In one illustrative embodiment, the ratio of surface areas between anodal ring electrode 28 and cathodal helical tip electrode 22 is preferably between about 1.5:1 and about 3.0:1.
The foregoing electrode parameters optimize the pacing and sensing performance of the lead by providing clinically acceptable P-wave signal amplitudes while significantly attenuating R-wave far-field signals and mitigating T-wave oversensing without compromising autocapture and morphology discrimination. Further, the interelectrode spacing inhibits fibrotic encapsulation of the tip and ring electrodes and the consequent formation of a “virtual electrode”. Such inhibition may be enhanced by incorporating a steroid collar between the ring electrode and the distal extremity of the lead body. Still further, where a cardioverting/defibrillating electrode is included, the electrode parameters of the present invention permit it to be positioned closer to the ring electrode and thereby closer to the distal extremity of the lead body.
As with the above-described embodiments, the cathodal tip electrode 102 has an active surface area in the range of 3.0 to 10 mm2, the anodal ring electrode 104 has an active surface area in the range of 10 to 40 mm2, and the interelectrode spacing between the distal edge 106 of the ring electrode 104 and the proximal edge 108 of tip electrode 102 is in the range of 1.0 to 8.0 mm. More preferably, the interelectrode spacing between the tip and the ring electrodes is in the range of 1.0 to 3.5 mm. Most preferably, the tip electrode 102 has an active surface area of 8.5 mm2, the ring electrode 104 has an active surface area of 17 mm2, and the interelectrode spacing “A” or “A′” is on the order of about 1.07 mm.
Lead 100 is suitable for placement in the atrium to sense near-field P-waves and to attenuate far-field R-waves (either intrinsic or paced R-waves). In addition, lead 100 is suitable for placement in the right ventricle or in the coronary sinus for placement adjacent the left ventricle. Due to the combination of the electrode spacing and relative surface areas, lead 100 is capable of preventing T-wave oversensing while providing clinically acceptable R-wave signal amplitudes. In addition, in some patients far-field P-wave oversensing can be problematic; lead 100 is capable of attenuating far-field P-waves (either intrinsic or paced P-waves) when placed in a patient's ventricle, in the same way lead 100 is capable of attenuating far-field R-waves when placed in the right atrium.
As will be readily understood by those skilled in the art, lead 100 may include passive fixation structure, for example one or more tines 110 (shown in phantom in
As described above, leads 10, 60, and 100 are suitable for use in either an endocardial or epicardial application. For example, lead 10 may be advanced through the patient's vasculature and into the right atrium, right ventricle, or coronary sinus, as is well known in the art. Alternatively, lead 10 may be advanced through an incision made in the patient's side until the distal tip of lead 10 engages the desired endocardial tissue, for example the myocardial tissue outside the left ventricle.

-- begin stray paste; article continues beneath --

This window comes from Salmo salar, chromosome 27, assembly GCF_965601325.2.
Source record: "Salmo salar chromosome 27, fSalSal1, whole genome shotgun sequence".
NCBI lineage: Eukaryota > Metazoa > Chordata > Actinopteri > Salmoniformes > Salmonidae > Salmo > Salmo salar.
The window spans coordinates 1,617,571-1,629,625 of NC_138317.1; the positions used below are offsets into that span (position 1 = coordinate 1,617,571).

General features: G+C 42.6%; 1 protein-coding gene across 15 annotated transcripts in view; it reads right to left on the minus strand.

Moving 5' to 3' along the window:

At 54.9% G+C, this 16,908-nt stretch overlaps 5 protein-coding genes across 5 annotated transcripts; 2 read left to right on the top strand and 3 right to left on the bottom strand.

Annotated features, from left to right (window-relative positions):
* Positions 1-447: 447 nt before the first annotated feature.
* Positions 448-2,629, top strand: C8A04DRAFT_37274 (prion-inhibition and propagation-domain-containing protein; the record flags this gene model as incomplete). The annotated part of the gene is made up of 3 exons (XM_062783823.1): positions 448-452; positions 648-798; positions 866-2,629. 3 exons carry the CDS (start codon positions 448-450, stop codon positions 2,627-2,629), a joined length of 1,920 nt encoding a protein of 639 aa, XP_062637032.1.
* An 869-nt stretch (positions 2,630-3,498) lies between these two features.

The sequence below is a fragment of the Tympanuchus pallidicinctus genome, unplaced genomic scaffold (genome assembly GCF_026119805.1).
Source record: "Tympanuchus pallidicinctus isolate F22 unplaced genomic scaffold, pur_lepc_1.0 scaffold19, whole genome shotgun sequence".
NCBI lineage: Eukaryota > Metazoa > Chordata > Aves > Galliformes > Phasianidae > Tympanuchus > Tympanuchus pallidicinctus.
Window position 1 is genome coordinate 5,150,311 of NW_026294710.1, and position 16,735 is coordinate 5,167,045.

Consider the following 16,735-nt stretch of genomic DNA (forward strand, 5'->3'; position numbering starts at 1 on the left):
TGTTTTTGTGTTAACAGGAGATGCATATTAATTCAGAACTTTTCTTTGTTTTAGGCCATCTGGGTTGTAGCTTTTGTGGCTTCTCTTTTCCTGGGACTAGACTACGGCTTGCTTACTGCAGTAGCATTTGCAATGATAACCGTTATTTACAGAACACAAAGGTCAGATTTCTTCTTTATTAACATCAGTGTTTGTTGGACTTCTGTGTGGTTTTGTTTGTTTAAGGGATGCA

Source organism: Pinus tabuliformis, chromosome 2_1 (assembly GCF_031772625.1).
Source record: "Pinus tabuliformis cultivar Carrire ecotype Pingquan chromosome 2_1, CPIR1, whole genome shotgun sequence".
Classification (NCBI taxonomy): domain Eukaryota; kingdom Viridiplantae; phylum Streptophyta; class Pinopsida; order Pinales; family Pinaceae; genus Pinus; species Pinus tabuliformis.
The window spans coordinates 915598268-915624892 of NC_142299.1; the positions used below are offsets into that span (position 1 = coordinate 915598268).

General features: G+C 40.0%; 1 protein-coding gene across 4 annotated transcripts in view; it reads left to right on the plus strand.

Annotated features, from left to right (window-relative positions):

While several illustrative embodiments of the invention have been shown and described, numerous variations and alternative embodiments will occur to those skilled in the art. Such variations and alternative embodiments are contemplated, and can be made without departing from the spirit and scope of the invention.
|Cited Patent||Filing date||Publication date||Applicant||Title|
|US4892102||Sep 26, 1986||Jan 9, 1990||Astrinsky Eliezer A||Cardiac pacing and/or sensing lead and method of use|
|US5306292||May 13, 1993||Apr 26, 1994||Siemens-Elema Ab||Heart stimulation apparatus|
|US5342414||Jul 1, 1993||Aug 30, 1994||Medtronic, Inc.||Transvenous defibrillation lead|
|US5476496||May 11, 1994||Dec 19, 1995||Pacesetter Ab||Implantable medical electrode system having an indifferent electrode formed as a part of the electrode insulator sleeve|
|US5545201 *||Mar 29, 1995||Aug 13, 1996||Pacesetter, Inc.||Bipolar active fixation lead for sensing and pacing the heart|
|US5645580||Jul 21, 1994||Jul 8, 1997||Pacesetter, Inc.||Implantable medical device lead assembly having high efficiency, flexible electrode head|
|US5824029 *||Apr 28, 1994||Oct 20, 1998||Medtronic, Inc.||Implantable medical system for performing transthoracic impedance measurements associated with cardiac function|
|US5899929||Jan 27, 1998||May 4, 1999||Vitutsom Medical B.U.||System for inducing tachycardia utilizing near field T-wave sensing|
|US6321123||Mar 8, 1999||Nov 20, 2001||Medtronic Inc.||J-shaped coronary sinus lead|
|US6978178||Apr 30, 2002||Dec 20, 2005||Medtronic, Inc.||Method and apparatus for selecting an optimal electrode configuration of a medical electrical lead having a multiple electrode array|
|US7027852 *||May 21, 2002||Apr 11, 2006||Pacesetter, Inc.||Lead with distal tip surface electrodes connected in parallel|
|US20020123784||Dec 28, 2000||Sep 5, 2002||Henk Westendorp||Implantable medical device having a tri-polar pacing and sensing lead|
|US20030204232||Apr 30, 2002||Oct 30, 2003||Sommer John L.||Method and apparatus for selecting an optimal electrode configuration of a medical electrical lead having a multiple electrode array|